The group also is looking at opportunities in Australia, where listed subsidiary Genting Hong Kong has applied to regulators in New South Wales and Queensland to increase its holding in Echo Entertainment, operator of Sydney’s only casino. The company may want to raise its stake in Echo to 25% and is “patiently waiting” for the go-ahead, says Mr Lim. “My guess is it will go on for a while.” Genting Hong Kong currently holds 6.6% of Echo’s ASX-listed shares.
Japan is also on the radar should Prime Minister Shinzo Abe’s government approve legalization, and a major expansion is in the works in and around the Malaysia casino. Plans call for a 3 billion ringgit (US$937 million) revamp and expansion at Resorts World Genting that will add 1,300 hotel rooms. The plan, slated for completion in 2016, includes a 400 million ringgit joint venture with 21st Century Fox to develop a 25-acre movie-themed amusement park that will feature more rides and attractions based on Fox film brands.
In the Philippines, Genting Hong Kong’s joint venture with Philippine property giant Alliance Global Group, Travellers International Hotel Group, has said it will spend US$600 million over the next three years on an expansion of their Resorts World Manila casino slated to include 1,100 more hotel rooms, a convention center and additional gaming space. Travellers also is developing one of the four IRs licensed for the Entertainment City resort complex on Manila Bay. A 2016 opening is planned for Resorts World Bayshore, as it’s called. Plans for the $1.2 billion project include 2,000-plus slot machines, 360 table games and a 1,440- room hotel.
Genting has big plans in North America as well. The company is a partner in Resorts World Bimini, a 750-acre beachfront destination in the Bahamas that opened in July with luxury villas, shopping and dining, a marina and a 10,000-square-foot casino containing 15 table games and 153 slot machines.
The company also is entering Las Vegas in a big way with its recent purchase of Boyd Gaming’s unfinished Echelon resort on the Strip. The site will be home to Resorts World Las Vegas, a phased extravaganza that will feature water attractions and amusements around a cluster of hotels. Plans include more than 400,000 square feet of restaurants and retail, 500,000 square feet of MICE space, a panda habitat, a replica of the Great Wall of China and a collection of terra cotta warriors modeled after the legions of little men unearthed from the tomb of China’s first emperor in one of the most famous archeological finds of the last century.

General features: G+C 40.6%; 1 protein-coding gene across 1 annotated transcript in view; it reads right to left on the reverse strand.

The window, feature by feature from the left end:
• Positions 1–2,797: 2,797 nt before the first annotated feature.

In the UK, where Genting bought casino giant Stanley Leisure back in 2006, the company runs 41 casinos, six of them in London. The largest of the group, Resorts World Birmingham, is under construction and slated for a mid-2015 opening.
Macau also looms large for Mr Lim, “But the door’s closed,” as he has put it. “When it next opens, we would be the first one knocking on that door and try our luck.”
The 62-year-old tycoon inherited control of the Genting conglomerate from his father, Lim Goh Tong, who founded it. He joined the company, whose far-flung holdings include palm oil production, utilities, oil and gas exploration and non-gaming hospitality, in 1976. He has been a director since 1986. He became chairman in 1993 and executive chairman in 2005. Genting Hong Kong, which he co-founded as Star Cruises, is the thirdlargest cruise ship operator in the world.
The family is ranked third on Forbes’ list of Malaysia’s richest, with an estimated net worth of US$6.6 billion.
4 Lawrence Ho
Co-Chairman and CEO
Melco Crown Entertainment
“The next wave of the golden age of Macau” is about to begin, proclaimed 37-year-old Lawrence Ho following the recent announcement that Melco Crown Entertainment’s profit in the second quarter had more than doubled year on year, underpinned by strong mass-market revenue growth at the company’s City of Dreams flagship on the Cotai Strip.
Having emerged assuredly out of the shadow of his father, Stanley Ho, one of the creators of modern gaming in Macau, Mr Ho is now leading Melco Crown toward regional expansion.
Through its Melco Crown Philippines subsidiary the company has partnered with the Philippines’ richest man, retail and property tycoon Henry Sy, on the development of a US$1.1 billion mixeduse resort with a casino—Belle Grande Manila Bay—to open next summer as the second of four IRs licensed for Manila’s Entertainment City resort complex. It will feature 1,000 hotel rooms and suites, 1,900 EGMs, 350 table games and what promises to be a vibrant assortment of non-gaming attractions.
Mr Ho is also striking out on his own, pursuing a casino deal in Russia’s Far East port city of Vladivostok, where he has concluded an agreement with a local entity for a controlling share in a resort set to open in phases beginning in 2014 and priced at US$700 million at full build-out.